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Luna Park expected to sell for about $70 million

Sydney’s iconic amusement park, Luna Park, has hit the market for the first time in two decades. 

The long-term owners, developer Brookfield, made the announcement Wednesday morning, sparking interest from both domestic and international buyers. 

Brookfield has controlled the Milsons Point fun park for the past 20, and the sale is anticipated to fetch around $70 million for the buildings and the long-term lease over the land, according to the Daily Telegraph.

Luna Park Sydney Chief Executive Officer, John Hughes, said in a statement that $40 million in upgrades had been made to the park over the past four years. 

“Since opening in 1935, Luna Park has played an important role in Sydney’s social and cultural fabric,” Mr Hughes said. 

“Our outstanding management team is pursuing a strong pipeline of new opportunities that will further add value to the business.”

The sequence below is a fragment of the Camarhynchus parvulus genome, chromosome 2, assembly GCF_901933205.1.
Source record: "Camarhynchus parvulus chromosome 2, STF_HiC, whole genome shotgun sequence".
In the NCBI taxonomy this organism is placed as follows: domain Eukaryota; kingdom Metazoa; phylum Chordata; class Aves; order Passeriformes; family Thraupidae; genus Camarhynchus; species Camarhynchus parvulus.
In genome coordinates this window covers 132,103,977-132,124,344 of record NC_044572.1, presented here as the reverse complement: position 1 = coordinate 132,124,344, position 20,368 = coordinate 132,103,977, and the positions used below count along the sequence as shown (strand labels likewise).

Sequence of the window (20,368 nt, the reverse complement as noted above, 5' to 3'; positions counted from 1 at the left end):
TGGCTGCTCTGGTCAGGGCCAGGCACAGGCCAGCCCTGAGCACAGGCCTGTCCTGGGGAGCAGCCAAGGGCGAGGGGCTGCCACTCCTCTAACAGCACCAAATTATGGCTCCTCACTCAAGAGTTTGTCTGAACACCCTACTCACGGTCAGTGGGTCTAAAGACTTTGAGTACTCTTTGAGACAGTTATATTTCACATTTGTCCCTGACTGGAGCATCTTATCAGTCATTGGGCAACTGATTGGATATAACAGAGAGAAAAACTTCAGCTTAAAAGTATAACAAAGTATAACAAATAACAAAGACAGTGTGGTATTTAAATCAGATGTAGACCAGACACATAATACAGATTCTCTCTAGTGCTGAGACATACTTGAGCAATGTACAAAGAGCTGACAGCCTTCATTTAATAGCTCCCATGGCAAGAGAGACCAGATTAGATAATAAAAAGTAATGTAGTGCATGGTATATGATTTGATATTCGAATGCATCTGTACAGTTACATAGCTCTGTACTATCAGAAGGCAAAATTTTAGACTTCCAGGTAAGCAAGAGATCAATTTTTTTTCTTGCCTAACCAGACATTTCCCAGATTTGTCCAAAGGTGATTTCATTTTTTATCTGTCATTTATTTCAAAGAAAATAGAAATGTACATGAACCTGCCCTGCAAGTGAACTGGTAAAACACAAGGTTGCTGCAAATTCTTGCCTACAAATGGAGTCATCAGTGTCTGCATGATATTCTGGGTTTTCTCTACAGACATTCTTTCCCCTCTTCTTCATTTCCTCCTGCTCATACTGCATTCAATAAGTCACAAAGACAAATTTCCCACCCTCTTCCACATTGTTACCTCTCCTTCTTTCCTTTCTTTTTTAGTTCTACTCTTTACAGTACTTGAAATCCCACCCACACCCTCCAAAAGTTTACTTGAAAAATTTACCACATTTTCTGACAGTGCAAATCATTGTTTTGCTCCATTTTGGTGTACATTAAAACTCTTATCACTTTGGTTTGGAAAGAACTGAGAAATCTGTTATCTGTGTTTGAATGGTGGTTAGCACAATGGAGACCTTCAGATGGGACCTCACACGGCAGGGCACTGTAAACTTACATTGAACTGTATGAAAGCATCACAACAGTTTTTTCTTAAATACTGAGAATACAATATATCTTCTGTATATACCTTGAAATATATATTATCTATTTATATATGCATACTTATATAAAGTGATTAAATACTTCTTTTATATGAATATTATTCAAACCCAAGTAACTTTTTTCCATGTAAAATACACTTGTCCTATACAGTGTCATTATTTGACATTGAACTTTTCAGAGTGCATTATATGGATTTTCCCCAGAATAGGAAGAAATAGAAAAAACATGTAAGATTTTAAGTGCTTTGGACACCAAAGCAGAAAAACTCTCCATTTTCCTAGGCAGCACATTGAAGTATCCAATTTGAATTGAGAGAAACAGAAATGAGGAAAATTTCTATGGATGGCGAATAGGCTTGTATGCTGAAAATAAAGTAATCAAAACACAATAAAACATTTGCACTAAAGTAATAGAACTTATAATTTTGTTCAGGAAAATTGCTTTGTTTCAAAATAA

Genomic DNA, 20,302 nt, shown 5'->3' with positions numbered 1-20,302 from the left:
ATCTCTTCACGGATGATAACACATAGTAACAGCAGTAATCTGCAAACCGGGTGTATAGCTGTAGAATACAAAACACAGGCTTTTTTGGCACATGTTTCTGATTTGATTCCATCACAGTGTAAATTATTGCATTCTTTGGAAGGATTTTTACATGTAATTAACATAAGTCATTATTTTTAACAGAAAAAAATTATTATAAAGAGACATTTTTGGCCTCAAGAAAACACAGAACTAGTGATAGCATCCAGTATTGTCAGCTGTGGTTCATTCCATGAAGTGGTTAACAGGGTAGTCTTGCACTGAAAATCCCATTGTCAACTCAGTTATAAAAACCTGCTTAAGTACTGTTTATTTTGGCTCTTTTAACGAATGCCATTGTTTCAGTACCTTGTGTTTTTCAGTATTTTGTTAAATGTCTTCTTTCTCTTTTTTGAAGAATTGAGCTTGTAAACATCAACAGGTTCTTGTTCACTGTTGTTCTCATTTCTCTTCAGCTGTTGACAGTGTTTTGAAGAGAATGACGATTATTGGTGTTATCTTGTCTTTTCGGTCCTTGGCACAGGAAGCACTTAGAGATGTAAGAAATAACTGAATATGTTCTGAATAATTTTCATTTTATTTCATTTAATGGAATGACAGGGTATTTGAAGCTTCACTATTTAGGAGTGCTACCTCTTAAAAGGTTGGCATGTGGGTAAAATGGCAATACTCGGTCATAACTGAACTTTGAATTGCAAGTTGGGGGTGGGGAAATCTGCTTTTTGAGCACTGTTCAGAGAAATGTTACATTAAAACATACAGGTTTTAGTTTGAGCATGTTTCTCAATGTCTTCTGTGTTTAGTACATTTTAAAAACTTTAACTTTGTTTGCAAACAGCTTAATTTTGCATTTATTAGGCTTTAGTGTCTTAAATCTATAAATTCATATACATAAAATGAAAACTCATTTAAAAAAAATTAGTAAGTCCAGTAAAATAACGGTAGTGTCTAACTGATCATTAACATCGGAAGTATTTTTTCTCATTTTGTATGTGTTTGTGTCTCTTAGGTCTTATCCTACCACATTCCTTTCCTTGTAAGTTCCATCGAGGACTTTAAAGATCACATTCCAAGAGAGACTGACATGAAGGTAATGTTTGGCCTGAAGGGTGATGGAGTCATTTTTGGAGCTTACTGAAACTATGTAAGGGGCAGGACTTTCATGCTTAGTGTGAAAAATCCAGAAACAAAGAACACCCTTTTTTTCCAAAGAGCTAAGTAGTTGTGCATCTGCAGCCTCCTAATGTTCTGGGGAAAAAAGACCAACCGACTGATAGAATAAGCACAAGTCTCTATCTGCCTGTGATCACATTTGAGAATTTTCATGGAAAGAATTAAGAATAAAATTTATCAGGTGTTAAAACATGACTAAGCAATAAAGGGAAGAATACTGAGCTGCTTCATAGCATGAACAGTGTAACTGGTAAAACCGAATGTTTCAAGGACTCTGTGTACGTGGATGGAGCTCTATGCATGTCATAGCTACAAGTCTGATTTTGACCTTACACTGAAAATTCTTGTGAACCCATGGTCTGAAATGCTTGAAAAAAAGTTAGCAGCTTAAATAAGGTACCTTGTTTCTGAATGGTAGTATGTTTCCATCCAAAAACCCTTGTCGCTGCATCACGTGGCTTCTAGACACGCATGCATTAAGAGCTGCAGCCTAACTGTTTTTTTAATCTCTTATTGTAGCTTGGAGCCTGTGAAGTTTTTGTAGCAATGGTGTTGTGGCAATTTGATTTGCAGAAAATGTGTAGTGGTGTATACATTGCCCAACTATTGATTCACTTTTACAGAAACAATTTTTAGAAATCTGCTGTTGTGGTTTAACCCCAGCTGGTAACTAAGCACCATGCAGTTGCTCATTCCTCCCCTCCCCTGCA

Simon Rooney of CBRE, one of the three agents appointed to lead the sale process, expects significant interest from potential buyers. 

“Trophy assets such as Luna Park are tightly held and rarely traded with the campaign providing an opportunity to secure a world-class entertainment, event and experience,” he said.

Luna Park, a state-heritage listed site, has been a fixture on the Milsons Point foreshore for almost 90 years. 

Over the years, it has faced numerous challenges, including the tragic Ghost Train fire in 1979, which claimed the lives of six children and one adult. 

More recently, the park temporarily closed during the Covid-19 pandemic, reopening with nine new rides, including a new Big Dipper inline seating launch roller coaster, the Boomerang and the Little Nipper.

Last year a $15 million high-tech fitout of the circus tent-like Big Top created a 50-minute show called Dream Circus.

The amusement park has also dealt with noise complaints from nearby residents. 

Despite the impending sale, Luna Park will continue to operate as usual, with expressions of interest expected to close in late August. 

The park boasts 17 amusement rides, the heritage-listed Coney Island, 7000sq m of building floor space, including Sydney’s Immersive Big Top, the 1935-built Crystal Palace, and a 389-space car park.

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